Sunday, February 17, 2008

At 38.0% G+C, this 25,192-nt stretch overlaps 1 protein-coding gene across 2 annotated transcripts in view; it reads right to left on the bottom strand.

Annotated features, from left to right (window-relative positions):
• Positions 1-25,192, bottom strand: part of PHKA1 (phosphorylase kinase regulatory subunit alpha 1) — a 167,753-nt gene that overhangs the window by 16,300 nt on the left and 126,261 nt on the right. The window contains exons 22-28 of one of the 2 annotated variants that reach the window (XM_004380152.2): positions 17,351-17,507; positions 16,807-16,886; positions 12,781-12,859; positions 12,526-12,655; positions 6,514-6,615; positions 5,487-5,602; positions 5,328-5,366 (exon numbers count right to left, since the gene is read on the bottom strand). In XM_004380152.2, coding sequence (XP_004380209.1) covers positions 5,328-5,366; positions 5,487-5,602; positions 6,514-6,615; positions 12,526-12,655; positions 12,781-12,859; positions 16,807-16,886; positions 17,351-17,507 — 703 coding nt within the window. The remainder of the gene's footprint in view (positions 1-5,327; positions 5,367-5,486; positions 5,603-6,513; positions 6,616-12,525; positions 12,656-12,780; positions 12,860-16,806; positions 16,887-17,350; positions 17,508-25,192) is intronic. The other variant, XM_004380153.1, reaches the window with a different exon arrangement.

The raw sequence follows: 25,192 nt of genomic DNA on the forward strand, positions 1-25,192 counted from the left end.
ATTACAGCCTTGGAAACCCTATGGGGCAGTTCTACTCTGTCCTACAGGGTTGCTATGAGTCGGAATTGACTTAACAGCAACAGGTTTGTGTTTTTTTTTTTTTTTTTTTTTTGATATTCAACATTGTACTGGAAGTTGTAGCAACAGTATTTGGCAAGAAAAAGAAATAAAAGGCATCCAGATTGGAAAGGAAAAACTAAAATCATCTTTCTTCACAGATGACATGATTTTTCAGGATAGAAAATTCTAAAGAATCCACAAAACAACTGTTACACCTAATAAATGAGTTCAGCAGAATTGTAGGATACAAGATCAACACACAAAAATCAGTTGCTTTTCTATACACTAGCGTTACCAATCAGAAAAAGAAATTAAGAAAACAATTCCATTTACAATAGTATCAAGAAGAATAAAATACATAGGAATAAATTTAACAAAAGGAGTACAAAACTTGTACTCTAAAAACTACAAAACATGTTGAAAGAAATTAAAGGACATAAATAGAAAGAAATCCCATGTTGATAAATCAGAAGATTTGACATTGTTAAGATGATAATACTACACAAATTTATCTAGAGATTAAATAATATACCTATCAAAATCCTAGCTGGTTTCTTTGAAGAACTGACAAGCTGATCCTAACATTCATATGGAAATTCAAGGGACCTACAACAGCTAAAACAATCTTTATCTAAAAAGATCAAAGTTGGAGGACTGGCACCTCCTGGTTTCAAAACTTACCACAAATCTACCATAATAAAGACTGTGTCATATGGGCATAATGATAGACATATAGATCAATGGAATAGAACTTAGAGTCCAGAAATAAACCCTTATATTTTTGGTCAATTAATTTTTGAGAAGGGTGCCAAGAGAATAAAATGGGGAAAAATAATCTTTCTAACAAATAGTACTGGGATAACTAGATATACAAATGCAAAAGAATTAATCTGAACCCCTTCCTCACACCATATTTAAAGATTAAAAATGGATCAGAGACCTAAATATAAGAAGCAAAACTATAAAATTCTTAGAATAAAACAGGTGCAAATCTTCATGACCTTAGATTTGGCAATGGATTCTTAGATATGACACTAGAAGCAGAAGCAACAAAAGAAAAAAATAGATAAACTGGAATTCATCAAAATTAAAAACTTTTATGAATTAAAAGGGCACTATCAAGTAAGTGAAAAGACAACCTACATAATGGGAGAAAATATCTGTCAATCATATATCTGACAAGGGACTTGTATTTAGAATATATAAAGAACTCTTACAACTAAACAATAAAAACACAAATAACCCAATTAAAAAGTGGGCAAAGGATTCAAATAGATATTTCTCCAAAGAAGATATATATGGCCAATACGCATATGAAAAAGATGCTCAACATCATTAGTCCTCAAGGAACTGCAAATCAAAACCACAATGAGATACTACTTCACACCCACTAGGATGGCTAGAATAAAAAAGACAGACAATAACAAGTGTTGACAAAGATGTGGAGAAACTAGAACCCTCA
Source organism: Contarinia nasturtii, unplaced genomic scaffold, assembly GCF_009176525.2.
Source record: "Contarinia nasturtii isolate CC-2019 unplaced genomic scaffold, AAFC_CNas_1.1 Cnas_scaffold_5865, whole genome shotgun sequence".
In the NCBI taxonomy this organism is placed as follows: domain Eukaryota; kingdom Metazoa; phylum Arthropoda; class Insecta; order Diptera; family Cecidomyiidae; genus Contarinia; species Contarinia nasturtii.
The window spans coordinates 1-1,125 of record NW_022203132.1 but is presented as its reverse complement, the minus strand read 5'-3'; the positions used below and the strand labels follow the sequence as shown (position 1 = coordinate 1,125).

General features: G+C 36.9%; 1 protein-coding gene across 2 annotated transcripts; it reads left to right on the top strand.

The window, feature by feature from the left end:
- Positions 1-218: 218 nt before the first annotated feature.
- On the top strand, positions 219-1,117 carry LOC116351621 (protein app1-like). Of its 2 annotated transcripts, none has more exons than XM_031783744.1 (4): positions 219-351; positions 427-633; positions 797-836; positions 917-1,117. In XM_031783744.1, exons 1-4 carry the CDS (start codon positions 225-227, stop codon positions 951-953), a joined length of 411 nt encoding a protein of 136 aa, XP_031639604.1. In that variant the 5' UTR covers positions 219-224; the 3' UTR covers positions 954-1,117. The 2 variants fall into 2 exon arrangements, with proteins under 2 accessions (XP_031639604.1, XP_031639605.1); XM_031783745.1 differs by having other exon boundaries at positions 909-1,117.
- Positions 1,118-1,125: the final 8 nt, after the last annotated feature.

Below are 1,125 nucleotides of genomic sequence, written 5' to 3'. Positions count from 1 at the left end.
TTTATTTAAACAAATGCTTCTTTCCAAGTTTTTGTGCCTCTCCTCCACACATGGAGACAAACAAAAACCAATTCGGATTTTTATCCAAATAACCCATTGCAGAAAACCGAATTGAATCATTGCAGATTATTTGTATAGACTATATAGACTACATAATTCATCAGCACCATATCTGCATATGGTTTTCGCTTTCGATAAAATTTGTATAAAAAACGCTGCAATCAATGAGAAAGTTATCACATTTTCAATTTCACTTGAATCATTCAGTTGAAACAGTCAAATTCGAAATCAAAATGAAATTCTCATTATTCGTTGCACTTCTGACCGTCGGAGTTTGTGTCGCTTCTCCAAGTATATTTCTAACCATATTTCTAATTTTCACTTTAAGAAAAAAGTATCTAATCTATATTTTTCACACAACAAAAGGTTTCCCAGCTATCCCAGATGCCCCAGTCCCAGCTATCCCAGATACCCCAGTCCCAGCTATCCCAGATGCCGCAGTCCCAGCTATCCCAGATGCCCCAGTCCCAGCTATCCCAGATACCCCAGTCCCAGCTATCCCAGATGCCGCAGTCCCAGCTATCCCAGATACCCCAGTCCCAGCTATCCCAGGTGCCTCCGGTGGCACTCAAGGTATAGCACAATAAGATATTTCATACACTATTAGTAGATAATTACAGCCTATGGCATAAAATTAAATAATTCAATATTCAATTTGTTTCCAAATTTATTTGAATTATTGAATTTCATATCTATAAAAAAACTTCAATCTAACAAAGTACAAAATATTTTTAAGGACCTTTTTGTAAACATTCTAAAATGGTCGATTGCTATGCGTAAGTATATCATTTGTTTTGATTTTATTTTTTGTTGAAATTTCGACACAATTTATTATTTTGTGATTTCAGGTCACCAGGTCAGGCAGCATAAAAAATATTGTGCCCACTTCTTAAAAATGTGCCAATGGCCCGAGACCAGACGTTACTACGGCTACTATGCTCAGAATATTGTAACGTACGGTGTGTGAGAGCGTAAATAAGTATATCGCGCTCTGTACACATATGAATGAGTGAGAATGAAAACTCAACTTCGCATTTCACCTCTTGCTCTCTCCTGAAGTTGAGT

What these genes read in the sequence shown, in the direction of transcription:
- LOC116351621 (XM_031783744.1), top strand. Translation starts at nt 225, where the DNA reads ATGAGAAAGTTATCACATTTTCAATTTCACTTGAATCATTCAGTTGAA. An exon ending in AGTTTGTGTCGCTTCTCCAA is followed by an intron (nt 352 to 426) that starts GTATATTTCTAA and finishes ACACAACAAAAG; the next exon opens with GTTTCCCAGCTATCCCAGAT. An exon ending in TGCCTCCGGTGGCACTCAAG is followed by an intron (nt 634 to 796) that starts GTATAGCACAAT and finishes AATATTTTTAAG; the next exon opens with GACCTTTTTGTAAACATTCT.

Today's [18th February 2008] lecture is from the sthala vriksham [temple tree]. Though gooseberry [Tamil- nellikkai] tree is the sthala vriksham, we are beneath a jack fruit [Tamil- palaa] tree, which is famous. It is a very old tree but still seen green. The fruits of these trees are well known for the difficulty and arduousness to take out the fruit and taste them. Like wise, yoga is difficult to practice and get the sweet results. In the tree in this temple, one can notice the Panchajanya conch shape on the trunk. This resembles the conch in the left arm of the Lord. Conch is associated with the sound of pranavam - OM. The Lord here has yet another name - Sri Ambareesha Varadan. Ambareesha was a King in the Ikshvaku dynasty, in which Sri Rama also was born. He lived much earlier to Sri Rama avatar. He was very much interested in yoga and was practicing it. He followed Ekadashi vratham, during which day, occurring every fortnight on the 11th phase of the Moon, he would remain without food and would be concentrating on prayer to God. On the next day he would break the fast, before the prescribed end of Dwadashi or the 12th phase of the Moon, by taking food offered to God. Fasting on Ekadashi and taking food offered to God in Dwadashi is called Ekadashi vratahm. One day on Dwadasi day sage Durvasa visited the King and at the request of the King agreed to be the guest and to take food along with King. The sage went to the river for bathing. The King waited and sage had not returned. He was in a dilemma. If he had to complete that Ekadashi vratham, he had to take food before Dwadasi was over and only a few minutes remained to do that. At the same time, it was not correct to take food without the guest. Knowing sage Durvasa for his instant anger and subsequent curse, King dared not to eat without Durvasa. The King was caught in a dharma sankatam - that is whatever he did might go against one rule or the other in shastras. So he consulted the Royal pundits and other elders and decided to take the water offered to the Lord, so that it could not be considered as food and at the same time, he would complete the Ekadasi vratham. As soon as he took the water, Durvasa came on the spot and realizing that the King had taken water, he became angry and by his power created a demon to kill Ambareesha. The King was granted the Sudarshana discus by the Lord for his protection and the discus sprang into action spontaneously and chased Durvasa after destroying the demon. In fear Durvasa ran all over and the discus would not spare him. After refusal of protection by all gods in all the worlds, Durvasa landed in Vishnu loka and surrendered to the Lord, Who owned the discus. But the Lord advised Durvasa that he should surrender to the King Ambareesha alone for redress. Durvasa came and pleaded apology at Ambareesha, who magnanimously requested Sudarshana to stay away. Thus the Lord rescued Ambareesha and He remains here as Sri Ambareesha Varada. The name Koodalur for this place is also due to the groups of devas who came to worship the Lord, and who were led by sage Nandaka [ koottam in Tamil means groups, and so kooduthal means grouping]. Thus the name Koodalur and since Sri MahaLakshmi is associated, it is called Thirukkodalur. Now the 38th sloka: